Keeping a sense of self. Pathologies and preferences of self and agency

Beril Sozmen, Idemen (2011) Keeping a sense of self. Pathologies and preferences of self and agency. Phenomenology and mind (1). pp. 139-146. ISSN 2239-4028

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This paper deals with the question concerning the effects of the sense of self on agency, particularly the implications that a disharmonious sense of self can have for agency. Consciousness, as intimately connected with a sense of self has a unique status in being accessible both from a first-person and a third-person perspective. A study of self therefore requires phenomenological approaches as well as neurological, psychological or sociological ones. A promising approach to understanding how the sense of self affects agency is studying pathologies. Such studies support the view that both the sense and the conception of self as unified and as an initiator of agency are valued, while a sense of conflict or dissonance is avoided. The frequency with which confabulations occur in pathologies of self can be taken as an indicator that distortions of perception, memory and narration are considered a fair price to pay to counteract a sense of diffused self. The picture or narrative of the self that is thereby produced necessarily involves a sense of what the individual regards as good. However a strong urge to maintain an idealised, unified and stable picture of self and agency may involve the danger that mechanisms used against a diffusion of the self misrepresent both self and the other.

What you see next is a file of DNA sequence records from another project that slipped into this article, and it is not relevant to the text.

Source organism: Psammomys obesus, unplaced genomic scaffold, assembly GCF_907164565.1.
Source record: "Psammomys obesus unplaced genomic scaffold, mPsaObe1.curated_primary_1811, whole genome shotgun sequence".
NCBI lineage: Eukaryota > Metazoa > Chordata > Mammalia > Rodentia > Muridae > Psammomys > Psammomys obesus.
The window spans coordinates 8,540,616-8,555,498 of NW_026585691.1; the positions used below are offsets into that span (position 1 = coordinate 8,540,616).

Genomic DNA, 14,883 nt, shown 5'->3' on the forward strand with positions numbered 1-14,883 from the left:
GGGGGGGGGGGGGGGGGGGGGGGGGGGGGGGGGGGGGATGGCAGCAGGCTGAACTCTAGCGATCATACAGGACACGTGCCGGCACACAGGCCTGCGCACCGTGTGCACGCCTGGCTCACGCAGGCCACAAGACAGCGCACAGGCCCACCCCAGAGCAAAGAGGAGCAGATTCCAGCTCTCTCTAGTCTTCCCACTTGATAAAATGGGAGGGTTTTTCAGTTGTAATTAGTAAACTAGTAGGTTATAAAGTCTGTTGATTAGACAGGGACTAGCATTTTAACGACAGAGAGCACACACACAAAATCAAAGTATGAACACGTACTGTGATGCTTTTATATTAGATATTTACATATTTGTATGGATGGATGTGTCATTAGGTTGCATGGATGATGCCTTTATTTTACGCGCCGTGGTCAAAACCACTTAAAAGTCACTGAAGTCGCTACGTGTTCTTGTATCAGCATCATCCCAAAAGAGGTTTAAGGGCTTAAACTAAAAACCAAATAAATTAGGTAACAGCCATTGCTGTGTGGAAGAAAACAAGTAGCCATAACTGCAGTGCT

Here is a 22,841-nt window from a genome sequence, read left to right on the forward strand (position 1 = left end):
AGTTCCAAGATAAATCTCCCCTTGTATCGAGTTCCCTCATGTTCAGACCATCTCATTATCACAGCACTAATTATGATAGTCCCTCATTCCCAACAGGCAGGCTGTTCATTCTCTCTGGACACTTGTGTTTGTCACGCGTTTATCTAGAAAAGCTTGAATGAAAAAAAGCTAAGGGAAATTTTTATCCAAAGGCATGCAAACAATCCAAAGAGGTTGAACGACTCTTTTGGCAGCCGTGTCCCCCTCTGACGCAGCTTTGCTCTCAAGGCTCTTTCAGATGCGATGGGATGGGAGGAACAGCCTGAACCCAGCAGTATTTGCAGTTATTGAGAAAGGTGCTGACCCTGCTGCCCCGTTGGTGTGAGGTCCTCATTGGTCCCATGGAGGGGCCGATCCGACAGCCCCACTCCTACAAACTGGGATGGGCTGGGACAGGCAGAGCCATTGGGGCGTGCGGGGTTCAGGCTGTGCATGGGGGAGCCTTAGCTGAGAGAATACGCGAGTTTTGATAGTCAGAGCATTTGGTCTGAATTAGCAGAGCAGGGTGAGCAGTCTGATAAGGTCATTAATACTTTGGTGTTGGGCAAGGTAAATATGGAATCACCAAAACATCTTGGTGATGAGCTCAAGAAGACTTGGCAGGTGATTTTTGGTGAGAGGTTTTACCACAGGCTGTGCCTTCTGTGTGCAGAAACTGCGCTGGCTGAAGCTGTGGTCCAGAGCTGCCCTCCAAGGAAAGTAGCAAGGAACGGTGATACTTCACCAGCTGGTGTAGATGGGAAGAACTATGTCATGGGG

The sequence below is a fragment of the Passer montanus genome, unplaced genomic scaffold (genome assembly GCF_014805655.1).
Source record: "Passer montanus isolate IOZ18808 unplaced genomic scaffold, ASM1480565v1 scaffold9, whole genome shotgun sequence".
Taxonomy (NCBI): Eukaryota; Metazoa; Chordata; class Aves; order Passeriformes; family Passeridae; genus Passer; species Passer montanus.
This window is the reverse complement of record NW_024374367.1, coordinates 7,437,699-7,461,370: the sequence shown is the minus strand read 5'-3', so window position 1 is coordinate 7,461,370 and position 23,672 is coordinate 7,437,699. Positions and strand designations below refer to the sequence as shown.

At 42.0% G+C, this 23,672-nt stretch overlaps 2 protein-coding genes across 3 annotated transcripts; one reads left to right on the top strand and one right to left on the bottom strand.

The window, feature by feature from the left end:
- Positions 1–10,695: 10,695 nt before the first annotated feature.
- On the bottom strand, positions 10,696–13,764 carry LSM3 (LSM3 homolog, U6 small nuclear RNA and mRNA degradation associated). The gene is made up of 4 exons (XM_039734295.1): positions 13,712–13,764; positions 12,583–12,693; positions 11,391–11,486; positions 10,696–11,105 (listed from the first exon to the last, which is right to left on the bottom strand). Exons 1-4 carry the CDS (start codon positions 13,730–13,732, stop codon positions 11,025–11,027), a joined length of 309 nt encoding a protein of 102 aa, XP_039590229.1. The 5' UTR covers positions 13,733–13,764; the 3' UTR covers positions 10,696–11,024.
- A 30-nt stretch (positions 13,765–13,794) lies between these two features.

Item Type: Article
Subjects: 100 Filosofia e Psicologia
Depositing User: Chiara Bisogno
Date Deposited: 09 Sep 2019 12:06
Last Modified: 09 Sep 2019 12:06

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